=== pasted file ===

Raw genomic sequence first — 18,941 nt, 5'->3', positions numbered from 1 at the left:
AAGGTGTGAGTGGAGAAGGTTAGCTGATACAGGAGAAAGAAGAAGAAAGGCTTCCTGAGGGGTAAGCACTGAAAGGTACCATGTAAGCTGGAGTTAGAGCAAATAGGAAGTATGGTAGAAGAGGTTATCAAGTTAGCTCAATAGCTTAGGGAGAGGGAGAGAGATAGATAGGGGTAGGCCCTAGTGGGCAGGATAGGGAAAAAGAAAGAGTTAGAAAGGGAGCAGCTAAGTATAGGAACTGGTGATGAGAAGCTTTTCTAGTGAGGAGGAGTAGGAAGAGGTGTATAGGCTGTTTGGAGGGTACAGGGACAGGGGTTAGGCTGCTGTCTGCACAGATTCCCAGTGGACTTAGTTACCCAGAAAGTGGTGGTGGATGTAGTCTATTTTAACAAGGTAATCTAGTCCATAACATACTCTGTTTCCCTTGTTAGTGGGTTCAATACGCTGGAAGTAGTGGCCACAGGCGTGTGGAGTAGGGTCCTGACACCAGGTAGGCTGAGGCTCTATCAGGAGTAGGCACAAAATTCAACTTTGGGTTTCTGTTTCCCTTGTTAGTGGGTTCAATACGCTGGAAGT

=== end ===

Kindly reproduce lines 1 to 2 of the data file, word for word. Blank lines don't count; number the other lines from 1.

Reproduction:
Raw genomic sequence first — 18,941 nt, 5'->3', positions numbered from 1 at the left:
AAGGTGTGAGTGGAGAAGGTTAGCTGATACAGGAGAAAGAAGAAGAAAGGCTTCCTGAGGGGTAAGCACTGAAAGGTACCATGTAAGCTGGAGTTAGAGCAAATAGGAAGTATGGTAGAAGAGGTTATCAAGTTAGCTCAATAGCTTAGGGAGAGGGAGAGAGATAGATAGGGGTAGGCCCTAGTGGGCAGGATAGGGAAAAAGAAAGAGTTAGAAAGGGAGCAGCTAAGTATAGGAACTGGTGATGAGAAGCTTTTCTAGTGAGGAGGAGTAGGAAGAGGTGTATAGGCTGTTTGGAGGGTACAGGGACAGGGGTTAGGCTGCTGTCTGCACAGATTCCCAGTGGACTTAGTTACCCAGAAAGTGGTGGTGGATGTAGTCTATTTTAACAAGGTAATCTAGTCCATAACATACTCTGTTTCCCTTGTTAGTGGGTTCAATACGCTGGAAGTAGTGGCCACAGGCGTGTGGAGTAGGGTCCTGACACCAGGTAGGCTGAGGCTCTATCAGGAGTAGGCACAAAATTCAACTTTGGGTTTCTGTTTCCCTTGTTAGTGGGTTCAATACGCTGGAAGT